Finishing LATE WIFE I thought: this is ephemeral, I'll forget I ever read it almost immediately. But then I looked back at the pages I'd dog-eared. (I bought this secondhand at a thrift store, and the pages were already creased, so don't think I abuse books! Although, that's a misdirection: I do in fact dog-ear even books I buy new, because it's the nature of good poetry to be re-read, and I want other readers to know which poems I loved and pay special attention to them.) On re-reading, I found some really astoundingly lovely poetry, which I would consider framing if I was the sort of person to actually put art on my walls. And not only that, but I found that the book's structure was more deliberate and meaningful than I had first seen.
So yes, I've dog-eared a lot of the poems in this book. "Atlas" is my favorite-favorite. It exhibits Emerson's strength with poetic structure, delivering vivid images in spiderweb-delicate triplets that carefully, deliberately take every step necessary to deliver you to a soul-rendingly lovely revelation. It's the kind of poem that makes you wish you could be looked at with this poet's gaze, so that you could be truly seen for the first time.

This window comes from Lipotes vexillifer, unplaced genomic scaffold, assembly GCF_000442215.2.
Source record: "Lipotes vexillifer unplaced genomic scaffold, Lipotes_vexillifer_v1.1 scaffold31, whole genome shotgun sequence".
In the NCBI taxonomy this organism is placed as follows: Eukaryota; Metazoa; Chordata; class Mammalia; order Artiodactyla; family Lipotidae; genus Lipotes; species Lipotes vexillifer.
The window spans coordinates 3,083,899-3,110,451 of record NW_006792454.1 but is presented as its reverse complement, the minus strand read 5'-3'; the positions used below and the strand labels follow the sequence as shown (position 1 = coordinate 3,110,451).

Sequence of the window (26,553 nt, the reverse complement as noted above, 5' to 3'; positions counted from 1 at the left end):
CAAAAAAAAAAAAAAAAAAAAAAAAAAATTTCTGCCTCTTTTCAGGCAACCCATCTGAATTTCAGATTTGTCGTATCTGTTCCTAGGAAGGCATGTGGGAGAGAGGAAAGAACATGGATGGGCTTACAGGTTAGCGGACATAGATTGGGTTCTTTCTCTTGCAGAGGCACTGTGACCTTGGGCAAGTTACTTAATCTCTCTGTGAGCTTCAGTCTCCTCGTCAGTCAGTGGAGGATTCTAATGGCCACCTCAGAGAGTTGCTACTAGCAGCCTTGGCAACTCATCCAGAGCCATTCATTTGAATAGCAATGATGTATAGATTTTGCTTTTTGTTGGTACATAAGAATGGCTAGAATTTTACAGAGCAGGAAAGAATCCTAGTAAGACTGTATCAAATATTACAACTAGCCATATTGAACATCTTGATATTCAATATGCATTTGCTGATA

In the museum gift shop at the foot
of Marye's Heights, a lone, slim volume
entitled Orthopaedic Injuries
of the Civil War lay remaindered
at half price, a book many
had handled without wanting to
own. I could not resist, either,
looking inside, compelled by two
photographs, portraits on the cover
of the same formal young man:
in one image, both of his legs
are missing; in the other, he wears
prosthetic limbs, bared for the camera.
In image after image, the book
catalogs particular survivals,
organized by the anatomic
regions of loss: extremities,
upper and lower, thigh, shoulder--
some men are halved and in the next
photograph risen from ether
or chloroform, from opium
and whiskey, to wear inventions
of wood, leather, metal. They had
survived the bullet, the surgeon's knife,
and now this first, rough reconstruction
of the body, to look past the aperture
and into the photographer, wearing
the century's dark caul, then into me.
I bought the book, but not for their
unique disfigurements; it was
their shared expression I wanted--resolve
so sharply formed I cannot believe
they ever met another death.